Did the pandemic draw people to non-league?

EASTER is a good time for local derbies and I decided to go along to see my local team, Hitchin Town, take on Royston Town. The weather was very decent, the sun was shining and the pitch looked superb. Lush. Over 800 people decided that it was a good idea to see some local football which was an excellent attendance for a step three game. 

The crowds at Hitchin have improved significantly in the past few years. For decades, they were a constant 350-400 but they have definitely gained an extra 100 or so, which in percentage terms, is impressive. I have wondered why on many occasions, because in the main, the football hasn’t been anything to write home about, apart from a couple of season when they made the play-offs. Generally, though, this level has, in my humble opinion, gone down in quality and many teams seem to comprise former academy players with little experience of senior football. They’re fitter than past players, for sure, and they act more “professional” in many ways (a good and bad thing – waving the hand to encourage a booking for example is something that non-league can do without), but there’s a lack of aggression and the art of the tackle seems lacking in many players. 

The game between Hitchin and Royston Town was pretty poor at times and resembled an end-of-season contest where the two teams had their minds on the summer. It came to life a little in the second half and the woodwork came in handy for Royston. But in added time, the home team scored an unlikely goal by Toby Syme and won 1-0. All the frustrations of the previous 90 minutes were forgotten – some even felt the game was excellent, which made me wonder if I had been somewhere else for the afternoon. It did prove that most fans don’t care what they have been watching as long as their team wins. Hitchin needed the win because their recent form has been rather lack lustre. 

Not so their crowds because there’s fresh energy at old Top Field. The pandemic seems to have spurred the Hitchin public on to watch non-league football. I can understand that because the lockdown(s) really prompted people to appreciate their locality rather than travel for their entertainment. Moreover, Hitchin have made some excellent progress in connecting with the local community and as a result, the demographic has changed slightly. Football at Top Field is no longer the property of grey-haired, Anglo-Saxon males.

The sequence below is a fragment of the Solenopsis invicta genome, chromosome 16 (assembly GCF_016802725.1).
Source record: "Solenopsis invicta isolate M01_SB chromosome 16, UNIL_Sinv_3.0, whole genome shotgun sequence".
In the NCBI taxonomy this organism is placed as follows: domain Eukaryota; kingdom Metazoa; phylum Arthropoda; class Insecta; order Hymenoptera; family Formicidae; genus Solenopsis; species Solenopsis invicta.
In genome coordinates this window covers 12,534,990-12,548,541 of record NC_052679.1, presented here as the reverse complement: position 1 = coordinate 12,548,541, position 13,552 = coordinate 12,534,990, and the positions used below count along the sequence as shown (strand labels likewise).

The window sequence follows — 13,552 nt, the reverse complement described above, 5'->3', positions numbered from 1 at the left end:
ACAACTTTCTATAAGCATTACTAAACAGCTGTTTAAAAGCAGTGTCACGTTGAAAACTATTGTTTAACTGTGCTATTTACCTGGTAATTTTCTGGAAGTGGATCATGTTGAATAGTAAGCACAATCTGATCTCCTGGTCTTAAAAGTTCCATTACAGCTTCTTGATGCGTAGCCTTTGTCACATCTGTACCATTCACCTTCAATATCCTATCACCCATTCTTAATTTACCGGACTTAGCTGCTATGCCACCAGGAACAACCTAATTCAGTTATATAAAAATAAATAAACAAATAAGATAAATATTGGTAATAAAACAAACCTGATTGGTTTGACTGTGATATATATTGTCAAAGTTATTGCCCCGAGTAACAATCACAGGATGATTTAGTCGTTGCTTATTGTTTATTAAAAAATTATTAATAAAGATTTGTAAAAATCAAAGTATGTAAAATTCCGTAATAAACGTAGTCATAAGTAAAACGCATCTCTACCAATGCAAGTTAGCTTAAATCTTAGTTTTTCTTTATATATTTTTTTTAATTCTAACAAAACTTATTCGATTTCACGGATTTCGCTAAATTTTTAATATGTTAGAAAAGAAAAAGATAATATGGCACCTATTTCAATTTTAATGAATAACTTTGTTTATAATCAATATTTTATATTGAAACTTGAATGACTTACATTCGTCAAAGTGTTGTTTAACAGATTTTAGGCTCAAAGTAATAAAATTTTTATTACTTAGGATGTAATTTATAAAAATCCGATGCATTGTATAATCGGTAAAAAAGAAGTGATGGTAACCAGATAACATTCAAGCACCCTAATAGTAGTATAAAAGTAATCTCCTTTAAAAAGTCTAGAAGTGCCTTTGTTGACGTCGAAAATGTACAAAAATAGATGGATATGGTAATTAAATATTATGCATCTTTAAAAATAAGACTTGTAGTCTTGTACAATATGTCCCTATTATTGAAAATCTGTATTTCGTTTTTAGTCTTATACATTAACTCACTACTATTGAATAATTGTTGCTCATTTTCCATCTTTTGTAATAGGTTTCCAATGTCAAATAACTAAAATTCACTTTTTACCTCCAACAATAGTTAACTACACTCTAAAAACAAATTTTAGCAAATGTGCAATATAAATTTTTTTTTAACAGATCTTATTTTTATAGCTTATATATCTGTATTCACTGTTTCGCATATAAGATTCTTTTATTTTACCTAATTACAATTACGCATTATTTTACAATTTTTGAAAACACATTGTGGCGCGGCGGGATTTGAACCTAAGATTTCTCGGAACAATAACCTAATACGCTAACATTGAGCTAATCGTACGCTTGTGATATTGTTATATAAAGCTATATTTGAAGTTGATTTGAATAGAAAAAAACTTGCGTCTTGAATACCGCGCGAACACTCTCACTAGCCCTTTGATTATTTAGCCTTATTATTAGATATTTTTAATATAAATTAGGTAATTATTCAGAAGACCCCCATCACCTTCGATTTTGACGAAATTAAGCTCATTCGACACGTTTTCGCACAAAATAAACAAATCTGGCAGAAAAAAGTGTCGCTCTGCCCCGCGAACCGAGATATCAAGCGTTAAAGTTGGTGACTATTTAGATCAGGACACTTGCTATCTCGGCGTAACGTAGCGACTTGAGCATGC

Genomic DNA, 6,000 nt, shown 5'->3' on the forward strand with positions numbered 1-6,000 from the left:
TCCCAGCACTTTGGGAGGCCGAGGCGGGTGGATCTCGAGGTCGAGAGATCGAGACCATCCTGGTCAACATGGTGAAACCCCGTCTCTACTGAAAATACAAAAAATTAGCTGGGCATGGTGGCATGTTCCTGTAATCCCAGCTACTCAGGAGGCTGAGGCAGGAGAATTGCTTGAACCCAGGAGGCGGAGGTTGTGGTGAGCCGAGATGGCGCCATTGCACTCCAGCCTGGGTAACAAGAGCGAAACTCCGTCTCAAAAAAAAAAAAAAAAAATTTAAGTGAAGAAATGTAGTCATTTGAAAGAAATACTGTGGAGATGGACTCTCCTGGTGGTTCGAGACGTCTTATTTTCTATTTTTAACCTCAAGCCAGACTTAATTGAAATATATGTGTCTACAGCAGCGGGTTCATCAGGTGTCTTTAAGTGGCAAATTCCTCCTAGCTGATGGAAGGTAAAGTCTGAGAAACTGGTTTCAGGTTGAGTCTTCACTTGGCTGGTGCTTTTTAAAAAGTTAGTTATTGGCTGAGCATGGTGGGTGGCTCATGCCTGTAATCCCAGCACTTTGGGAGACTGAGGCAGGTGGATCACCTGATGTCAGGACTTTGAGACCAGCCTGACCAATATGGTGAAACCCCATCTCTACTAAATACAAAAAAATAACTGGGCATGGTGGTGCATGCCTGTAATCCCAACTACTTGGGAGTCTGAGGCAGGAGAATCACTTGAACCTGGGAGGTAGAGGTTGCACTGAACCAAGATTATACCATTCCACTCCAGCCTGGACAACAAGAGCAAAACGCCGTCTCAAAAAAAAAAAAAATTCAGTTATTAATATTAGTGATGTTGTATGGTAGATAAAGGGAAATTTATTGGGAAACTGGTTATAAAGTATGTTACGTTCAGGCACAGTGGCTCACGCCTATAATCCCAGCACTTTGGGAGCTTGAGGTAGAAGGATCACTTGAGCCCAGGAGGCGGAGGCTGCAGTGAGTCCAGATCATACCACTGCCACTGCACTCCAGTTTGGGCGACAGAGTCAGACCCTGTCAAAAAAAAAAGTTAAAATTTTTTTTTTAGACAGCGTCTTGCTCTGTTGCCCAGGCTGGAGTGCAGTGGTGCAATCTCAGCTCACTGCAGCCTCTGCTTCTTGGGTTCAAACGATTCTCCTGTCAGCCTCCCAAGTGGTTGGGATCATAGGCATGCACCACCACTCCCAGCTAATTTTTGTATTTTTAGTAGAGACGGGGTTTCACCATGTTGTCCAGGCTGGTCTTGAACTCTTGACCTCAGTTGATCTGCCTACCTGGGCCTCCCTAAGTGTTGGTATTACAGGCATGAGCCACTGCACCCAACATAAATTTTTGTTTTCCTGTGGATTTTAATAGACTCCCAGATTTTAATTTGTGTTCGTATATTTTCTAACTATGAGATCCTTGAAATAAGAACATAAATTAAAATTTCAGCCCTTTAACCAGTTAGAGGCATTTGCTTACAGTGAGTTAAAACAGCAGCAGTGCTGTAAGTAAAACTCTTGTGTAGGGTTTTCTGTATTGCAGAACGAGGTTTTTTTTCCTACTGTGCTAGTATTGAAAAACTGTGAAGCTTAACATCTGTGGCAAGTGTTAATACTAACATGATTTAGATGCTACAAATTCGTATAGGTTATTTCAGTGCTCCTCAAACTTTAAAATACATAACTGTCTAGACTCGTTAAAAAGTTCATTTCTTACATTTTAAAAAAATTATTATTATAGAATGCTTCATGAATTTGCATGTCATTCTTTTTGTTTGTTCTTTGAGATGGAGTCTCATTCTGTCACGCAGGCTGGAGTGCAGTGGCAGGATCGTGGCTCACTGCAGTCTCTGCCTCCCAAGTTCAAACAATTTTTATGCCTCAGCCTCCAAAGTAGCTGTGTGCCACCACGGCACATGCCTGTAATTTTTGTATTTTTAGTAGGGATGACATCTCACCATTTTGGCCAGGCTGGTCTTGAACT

Rushall Olympic and the benefits of 3G and beyond

ON A bone-numbing afternoon, the only game that survived in some areas of non-league football appeared to be those at clubs with artificial pitches. One of those was the match at Dales Lane Arena between Rushall Olympic and Hitchin Town.

Rushall claim to be the most senior non-league club in Walsall and with the League Two team on their doorstep, it must be a struggle to get support. Rushall, in 2021-22, finished fourth in the Southern League Premier Central and averaged 371 at their home games. This season, gates have dropped to 304 and for the visit of Hitchin, admittedly on a freezing day, there were just 258 people who braved the conditions.

But at least Rushall were able to open their gates and stage a game, thanks to their excellent artificial pitch. Although some folk are against the installation of these artificial surfaces, they surely represent the future of non-league football. They are expensive, often costing a quarter of a million pounds, but the financial return can be impressive, especially if the facility is well marketed, appropriately maintained and the club has the foresight to provision for its replacement on an annual basis.

These pitches have come a long way since their introduction, so much so that you can barely notice the pitch is artificial in terms of the quality of play. The crazy thing is that the Football League do not permit their use for competitive fixtures as evidenced when Sutton United were promoted to the league and had to remove their pitch, which had contributed so much to their success on and off the field. As a commercial facility, a pitch can be in full use seven days a week and generate substantial revenues. FIFA and UEFA both allow their use, but not the Football League. Seems bizarre, doesn’t it? For a non-league club, an artificial surface can be a life-saver, especially when many clubs’ business models are largely unsustainable.

The pitch played well for the game between Rushall and Hitchin. The home side won 3-1 and the standard of football provided a good advertisement for Step three non-league. Now we just need to do something about standing around in the icy weather watching football.